Even though corporate DSOs (Dental Service Organizations) are growing at a rapid rate, the demise of the private practitioner is in no way imminent. According to the ADA, only 7.4 percent of US dentists are affiliated with a DSO. Many of those are young, recently graduated dentists who don’t believe they are in a financial position to start their own practice. There are also those dentists who simply don’t want the headache of managing the day to day operations of their own practice.

“Dentists go to school to study dental medicine not business,” says David Forbess, CPA and CWA financial advisor, “yet, they are expected to run a million‐dollar plus business right out of the gate.”

When it’s put that way you can understand why more and more dentists are going the corporate route. However, the entrepreneurial spirit is alive and well in the dental industry. In a survey of our CWA Digital News Monthly readers, almost 40 percent say they actually enjoy the business side of dentistry. Nearly 60 percent said they would not consider joining a corporate-owned DSO. That said, new changes to the tax code have many considering a third option ‐ creating their own DSO structure.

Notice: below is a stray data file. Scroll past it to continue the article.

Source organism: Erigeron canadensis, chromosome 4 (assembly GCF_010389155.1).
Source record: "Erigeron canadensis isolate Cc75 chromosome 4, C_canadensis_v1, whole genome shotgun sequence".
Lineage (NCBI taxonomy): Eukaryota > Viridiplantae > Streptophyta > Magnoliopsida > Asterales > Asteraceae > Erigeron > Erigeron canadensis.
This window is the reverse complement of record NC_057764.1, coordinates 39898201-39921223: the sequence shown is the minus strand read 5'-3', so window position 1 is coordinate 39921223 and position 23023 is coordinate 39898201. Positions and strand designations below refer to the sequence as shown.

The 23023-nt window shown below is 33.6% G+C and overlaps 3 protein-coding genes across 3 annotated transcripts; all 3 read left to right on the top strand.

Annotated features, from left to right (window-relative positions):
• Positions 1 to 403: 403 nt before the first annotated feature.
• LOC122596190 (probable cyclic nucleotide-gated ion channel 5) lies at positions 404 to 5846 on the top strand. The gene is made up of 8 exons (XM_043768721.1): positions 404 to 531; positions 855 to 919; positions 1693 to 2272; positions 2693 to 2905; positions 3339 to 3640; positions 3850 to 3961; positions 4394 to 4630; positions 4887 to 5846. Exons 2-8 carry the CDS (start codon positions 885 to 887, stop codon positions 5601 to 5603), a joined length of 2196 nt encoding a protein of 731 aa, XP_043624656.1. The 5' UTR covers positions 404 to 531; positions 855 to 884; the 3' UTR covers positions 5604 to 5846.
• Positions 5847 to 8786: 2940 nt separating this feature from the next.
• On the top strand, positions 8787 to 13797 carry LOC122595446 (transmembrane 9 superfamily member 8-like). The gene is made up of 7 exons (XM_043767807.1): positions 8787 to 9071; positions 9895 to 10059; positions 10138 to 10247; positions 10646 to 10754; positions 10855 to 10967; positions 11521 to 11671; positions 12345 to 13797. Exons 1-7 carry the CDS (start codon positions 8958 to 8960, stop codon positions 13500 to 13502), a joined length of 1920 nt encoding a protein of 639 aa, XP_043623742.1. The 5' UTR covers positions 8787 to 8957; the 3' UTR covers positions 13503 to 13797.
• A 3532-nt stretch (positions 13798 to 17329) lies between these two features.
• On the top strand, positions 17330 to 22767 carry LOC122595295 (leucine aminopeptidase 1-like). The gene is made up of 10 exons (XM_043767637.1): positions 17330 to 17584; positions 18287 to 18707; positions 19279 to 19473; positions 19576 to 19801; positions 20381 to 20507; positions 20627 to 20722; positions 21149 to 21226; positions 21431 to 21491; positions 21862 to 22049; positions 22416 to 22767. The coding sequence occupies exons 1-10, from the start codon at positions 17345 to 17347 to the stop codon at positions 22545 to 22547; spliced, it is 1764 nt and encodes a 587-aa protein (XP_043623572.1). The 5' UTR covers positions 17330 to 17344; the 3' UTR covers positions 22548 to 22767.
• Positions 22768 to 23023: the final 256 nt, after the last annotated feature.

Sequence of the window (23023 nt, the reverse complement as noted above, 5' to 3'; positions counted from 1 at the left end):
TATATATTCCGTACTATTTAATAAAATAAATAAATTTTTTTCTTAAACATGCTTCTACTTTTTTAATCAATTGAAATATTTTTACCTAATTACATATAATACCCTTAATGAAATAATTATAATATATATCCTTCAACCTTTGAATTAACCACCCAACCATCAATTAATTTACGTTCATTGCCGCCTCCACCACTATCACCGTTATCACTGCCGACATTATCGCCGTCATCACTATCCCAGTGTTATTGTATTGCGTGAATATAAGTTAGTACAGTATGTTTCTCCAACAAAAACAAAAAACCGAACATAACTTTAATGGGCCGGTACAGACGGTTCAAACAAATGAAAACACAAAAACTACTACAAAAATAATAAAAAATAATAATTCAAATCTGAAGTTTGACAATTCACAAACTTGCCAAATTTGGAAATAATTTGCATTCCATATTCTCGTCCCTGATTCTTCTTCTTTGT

As David explains, “Code 199A states that a non‐service business can exclude up to 20 percent of income from taxes. Since a DSO moves the management functions (HR, payroll, supplies, marketing and advertising) of a practice to a separate company, this part of the business qualifies as a non‐service area. We’ll know definitively by this fall, but based on our understanding, this could be huge for a certain segment of dentists.”

Which segment of doctors are prime candidates? David explains that and advantages to starting a DSO, click here to read the full blog.